Yakima Hops OrderAs soon I as noticed Yakima Valley Hops had hops available from the 2015 hop crop, I purchased four different hop varieties on a whim. I decided to brew four separate single dry hopped beers with each of the varieties to get a true unblended picture of each of the hops individual aromatic abilities. All of the beers have been brewed to date, the first of which was a delicious session IPA dry hopped with 100% AU Galaxy. The second is a hoppy low ABV session IPA brewed with 100% AU Vic Secret and 18% organic flaked rye.

AU Vic Secret is a fairly new hop first being commercially available in 2013. AU Vic Secret shares the same mother as Topaz. Yakima Valley Hops describes the hop as having pineapple, pine, passion fruit flavors/aromas that are lighter than the ones you will find in Galaxy hops. Running the hops oil numbers through my database of hops resulted in AU Vic Secret being the most similar to Summit. This surprised me because I’ve always thought of Summit as being a dank onion type of hop (having never brewed with it), but YCH HOPS does describe Summit as having some fruitier characteristics as well as spicy and earthy notes, which does somewhat look like AU Vic Secret’s descriptors. Below is a side-by-side comparison of the two hops by hop oil compositions and descriptors:

AU Vic Secret | Summit
Descriptors: pine and fruit | spice, earthy, onion, garlic, citrus (pink grapefruit, orange and tangerine) tones. 
Linalool: 0.40% | 0.33%
Myrcene: 39.50% | 41.41%
Caryophyllene: 13.00% | 12.85%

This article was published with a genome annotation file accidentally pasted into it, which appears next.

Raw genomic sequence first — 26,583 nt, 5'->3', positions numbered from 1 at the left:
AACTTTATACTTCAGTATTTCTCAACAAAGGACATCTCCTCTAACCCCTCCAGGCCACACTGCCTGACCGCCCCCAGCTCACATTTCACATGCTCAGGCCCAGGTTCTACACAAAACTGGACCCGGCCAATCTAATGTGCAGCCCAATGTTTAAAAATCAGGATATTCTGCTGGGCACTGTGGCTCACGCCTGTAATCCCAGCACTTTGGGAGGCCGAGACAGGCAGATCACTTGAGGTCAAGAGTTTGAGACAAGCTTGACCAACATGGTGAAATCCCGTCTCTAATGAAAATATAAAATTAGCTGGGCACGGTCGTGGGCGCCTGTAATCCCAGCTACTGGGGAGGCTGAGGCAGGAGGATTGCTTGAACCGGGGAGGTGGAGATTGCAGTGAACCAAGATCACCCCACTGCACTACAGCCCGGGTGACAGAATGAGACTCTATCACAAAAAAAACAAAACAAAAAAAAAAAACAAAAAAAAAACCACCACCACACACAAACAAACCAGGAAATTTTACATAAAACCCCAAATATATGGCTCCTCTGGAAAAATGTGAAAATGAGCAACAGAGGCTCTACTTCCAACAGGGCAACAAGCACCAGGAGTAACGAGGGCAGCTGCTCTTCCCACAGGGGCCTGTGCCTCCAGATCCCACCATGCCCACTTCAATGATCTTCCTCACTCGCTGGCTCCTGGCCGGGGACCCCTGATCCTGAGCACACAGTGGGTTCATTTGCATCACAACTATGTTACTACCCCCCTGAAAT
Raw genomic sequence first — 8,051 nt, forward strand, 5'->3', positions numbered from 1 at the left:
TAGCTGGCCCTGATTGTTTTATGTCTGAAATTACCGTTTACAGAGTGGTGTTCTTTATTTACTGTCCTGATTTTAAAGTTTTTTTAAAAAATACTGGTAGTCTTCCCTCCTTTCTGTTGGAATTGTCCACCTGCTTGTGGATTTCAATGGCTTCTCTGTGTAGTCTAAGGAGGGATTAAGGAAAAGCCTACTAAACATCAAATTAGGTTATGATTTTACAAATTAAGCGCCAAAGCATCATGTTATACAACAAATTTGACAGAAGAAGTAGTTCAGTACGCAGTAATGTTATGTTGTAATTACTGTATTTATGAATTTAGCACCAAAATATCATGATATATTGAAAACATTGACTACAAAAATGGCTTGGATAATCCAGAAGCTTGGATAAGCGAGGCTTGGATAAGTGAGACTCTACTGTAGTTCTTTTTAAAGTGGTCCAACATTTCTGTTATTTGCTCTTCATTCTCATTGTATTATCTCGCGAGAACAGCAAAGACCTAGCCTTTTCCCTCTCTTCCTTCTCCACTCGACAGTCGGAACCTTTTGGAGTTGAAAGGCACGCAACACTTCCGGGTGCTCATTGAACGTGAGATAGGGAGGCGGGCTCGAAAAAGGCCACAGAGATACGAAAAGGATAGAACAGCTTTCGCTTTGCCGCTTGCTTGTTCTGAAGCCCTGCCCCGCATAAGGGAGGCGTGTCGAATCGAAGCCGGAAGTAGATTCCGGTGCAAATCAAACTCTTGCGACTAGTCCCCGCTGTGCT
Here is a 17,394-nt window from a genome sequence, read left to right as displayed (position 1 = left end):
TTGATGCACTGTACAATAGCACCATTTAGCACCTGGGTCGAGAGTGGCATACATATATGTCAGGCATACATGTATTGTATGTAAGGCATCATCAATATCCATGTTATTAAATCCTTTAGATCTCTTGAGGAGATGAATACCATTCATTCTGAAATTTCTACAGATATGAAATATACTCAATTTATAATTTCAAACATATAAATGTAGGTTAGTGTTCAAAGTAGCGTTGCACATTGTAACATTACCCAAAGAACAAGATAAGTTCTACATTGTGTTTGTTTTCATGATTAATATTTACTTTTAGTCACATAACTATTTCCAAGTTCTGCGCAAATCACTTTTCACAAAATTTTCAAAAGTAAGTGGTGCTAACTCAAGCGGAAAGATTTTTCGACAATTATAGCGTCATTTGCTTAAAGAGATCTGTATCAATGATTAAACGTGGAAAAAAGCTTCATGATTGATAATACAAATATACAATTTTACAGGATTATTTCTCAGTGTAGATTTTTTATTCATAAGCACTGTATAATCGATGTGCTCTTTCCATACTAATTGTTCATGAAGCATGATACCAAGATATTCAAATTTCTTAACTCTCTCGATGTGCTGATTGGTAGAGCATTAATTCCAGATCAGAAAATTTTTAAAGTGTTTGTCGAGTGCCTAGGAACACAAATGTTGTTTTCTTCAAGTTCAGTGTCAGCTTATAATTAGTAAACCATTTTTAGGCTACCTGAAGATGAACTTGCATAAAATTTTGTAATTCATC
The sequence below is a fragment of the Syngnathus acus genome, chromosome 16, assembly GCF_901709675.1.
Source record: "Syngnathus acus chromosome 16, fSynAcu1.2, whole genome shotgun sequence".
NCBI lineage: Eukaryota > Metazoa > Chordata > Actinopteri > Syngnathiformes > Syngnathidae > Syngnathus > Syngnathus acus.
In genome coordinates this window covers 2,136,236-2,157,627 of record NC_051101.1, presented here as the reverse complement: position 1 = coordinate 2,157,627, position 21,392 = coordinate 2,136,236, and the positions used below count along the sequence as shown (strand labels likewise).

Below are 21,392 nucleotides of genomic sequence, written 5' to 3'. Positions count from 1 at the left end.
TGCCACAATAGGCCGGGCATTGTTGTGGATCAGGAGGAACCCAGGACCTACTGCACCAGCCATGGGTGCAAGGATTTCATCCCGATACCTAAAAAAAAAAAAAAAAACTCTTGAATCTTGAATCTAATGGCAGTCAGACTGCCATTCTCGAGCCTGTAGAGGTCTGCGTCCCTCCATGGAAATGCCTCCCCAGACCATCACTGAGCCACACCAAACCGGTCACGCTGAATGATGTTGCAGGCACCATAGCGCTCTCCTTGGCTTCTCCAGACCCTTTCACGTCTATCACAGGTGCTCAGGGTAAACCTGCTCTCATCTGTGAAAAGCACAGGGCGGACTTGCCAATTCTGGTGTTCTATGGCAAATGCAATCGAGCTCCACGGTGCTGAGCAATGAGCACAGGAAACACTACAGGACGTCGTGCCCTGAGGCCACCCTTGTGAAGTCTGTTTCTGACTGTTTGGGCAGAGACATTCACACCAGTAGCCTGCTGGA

Farnesene: 0.50% | 0.33%
Hummulene: 16.50% | 19.21%

Recipe Details

Batch Size Boil Time IBU SRM Est. OG Est. FG ABV
5.5 gal 45 min 78.1 IBUs 4.0 SRM 1.051 1.015 4.7 %
Actuals 1.05 1.013 4.9 %


Name Amount %
Organic 2-Row 10 lbs 80
Rye, Flaked Organic 1.75 lbs 14
Cara-Pils/Dextrine 8 oz 4
Acid Malt 4 oz 2


Name Amount Time Use Form Alpha %
AU Vic Secret 20 g 45 min Boil Pellet 15.5
AU Vic Secret 84 g 15 min Aroma Pellet 15.5
AU Vic Secret 56 g 0 min Dry Hop Pellet 15.5
AU Vic Secret 56 g 0 min Dry Hop Pellet 15.5


Name Amount Time Use Type
Calcium Chloride 5.00 g 60 min Mash Water Agent
Calcium Chloride 3.70 g 60 min Mash Water Agent
Irish Moss 1.00 tsp 15 min Boil Fining
Yeast Nutrient 0.50 tsp 15 min Boil Other


Step Temperature Time
Mash In 156°F 60 min


Step Time Temperature
Primary 3 days 68°F
Aging 4 days 70°F


Water Profile: Reverse Osmosis Water with 1.0grams/gallon calcium chloride
Water Totals: 72.9ppm calcium, 1.0ppm sulfate, 131.5ppm calcium chloride

Yeast: Harvested Wyeast London Ale III 1318 (3rd generation 70 days old with starter night before).

Mash pH: 5.33

12.1.2015 - (2 days into fermentation) Top cropped a jar of yeast and dry hopped with 56g Vic Secret loose pellets.
12.4.2015 - 5 days in gravity is 1.013
12.6.2015 - Kegged with 56 grams Vic Secret in fine mesh bag in purged keg. Left the hops in the keg until it kick (kegged one week after brewing).

Note: The 15 minute addition is actually a 15 minute hop stand.